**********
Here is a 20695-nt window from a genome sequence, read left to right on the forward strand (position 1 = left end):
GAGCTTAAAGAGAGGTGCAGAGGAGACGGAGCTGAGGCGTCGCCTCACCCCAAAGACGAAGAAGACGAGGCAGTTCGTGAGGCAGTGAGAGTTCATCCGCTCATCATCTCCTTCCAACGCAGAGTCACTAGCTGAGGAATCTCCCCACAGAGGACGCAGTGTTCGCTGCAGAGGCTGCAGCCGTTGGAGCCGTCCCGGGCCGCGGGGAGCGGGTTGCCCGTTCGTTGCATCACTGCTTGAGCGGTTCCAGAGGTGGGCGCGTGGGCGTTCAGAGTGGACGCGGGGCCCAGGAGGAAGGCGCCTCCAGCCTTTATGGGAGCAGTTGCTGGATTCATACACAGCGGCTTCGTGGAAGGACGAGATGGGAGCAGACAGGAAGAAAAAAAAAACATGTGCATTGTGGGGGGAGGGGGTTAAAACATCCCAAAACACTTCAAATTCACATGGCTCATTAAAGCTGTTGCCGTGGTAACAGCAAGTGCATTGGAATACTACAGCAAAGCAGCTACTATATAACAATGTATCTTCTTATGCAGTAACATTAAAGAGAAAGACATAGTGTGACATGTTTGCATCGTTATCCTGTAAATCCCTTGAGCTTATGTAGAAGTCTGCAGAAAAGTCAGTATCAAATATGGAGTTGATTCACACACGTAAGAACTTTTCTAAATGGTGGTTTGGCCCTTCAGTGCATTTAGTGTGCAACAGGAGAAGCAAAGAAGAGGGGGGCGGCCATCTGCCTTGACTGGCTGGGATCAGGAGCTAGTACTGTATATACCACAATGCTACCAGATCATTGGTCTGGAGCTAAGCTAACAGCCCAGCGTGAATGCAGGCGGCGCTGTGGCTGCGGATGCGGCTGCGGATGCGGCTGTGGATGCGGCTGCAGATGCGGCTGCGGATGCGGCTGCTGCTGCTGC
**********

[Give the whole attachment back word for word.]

Here is a 20695-nt window from a genome sequence, read left to right on the forward strand (position 1 = left end):
GAGCTTAAAGAGAGGTGCAGAGGAGACGGAGCTGAGGCGTCGCCTCACCCCAAAGACGAAGAAGACGAGGCAGTTCGTGAGGCAGTGAGAGTTCATCCGCTCATCATCTCCTTCCAACGCAGAGTCACTAGCTGAGGAATCTCCCCACAGAGGACGCAGTGTTCGCTGCAGAGGCTGCAGCCGTTGGAGCCGTCCCGGGCCGCGGGGAGCGGGTTGCCCGTTCGTTGCATCACTGCTTGAGCGGTTCCAGAGGTGGGCGCGTGGGCGTTCAGAGTGGACGCGGGGCCCAGGAGGAAGGCGCCTCCAGCCTTTATGGGAGCAGTTGCTGGATTCATACACAGCGGCTTCGTGGAAGGACGAGATGGGAGCAGACAGGAAGAAAAAAAAAACATGTGCATTGTGGGGGGAGGGGGTTAAAACATCCCAAAACACTTCAAATTCACATGGCTCATTAAAGCTGTTGCCGTGGTAACAGCAAGTGCATTGGAATACTACAGCAAAGCAGCTACTATATAACAATGTATCTTCTTATGCAGTAACATTAAAGAGAAAGACATAGTGTGACATGTTTGCATCGTTATCCTGTAAATCCCTTGAGCTTATGTAGAAGTCTGCAGAAAAGTCAGTATCAAATATGGAGTTGATTCACACACGTAAGAACTTTTCTAAATGGTGGTTTGGCCCTTCAGTGCATTTAGTGTGCAACAGGAGAAGCAAAGAAGAGGGGGGCGGCCATCTGCCTTGACTGGCTGGGATCAGGAGCTAGTACTGTATATACCACAATGCTACCAGATCATTGGTCTGGAGCTAAGCTAACAGCCCAGCGTGAATGCAGGCGGCGCTGTGGCTGCGGATGCGGCTGCGGATGCGGCTGTGGATGCGGCTGCAGATGCGGCTGCGGATGCGGCTGCTGCTGCTGC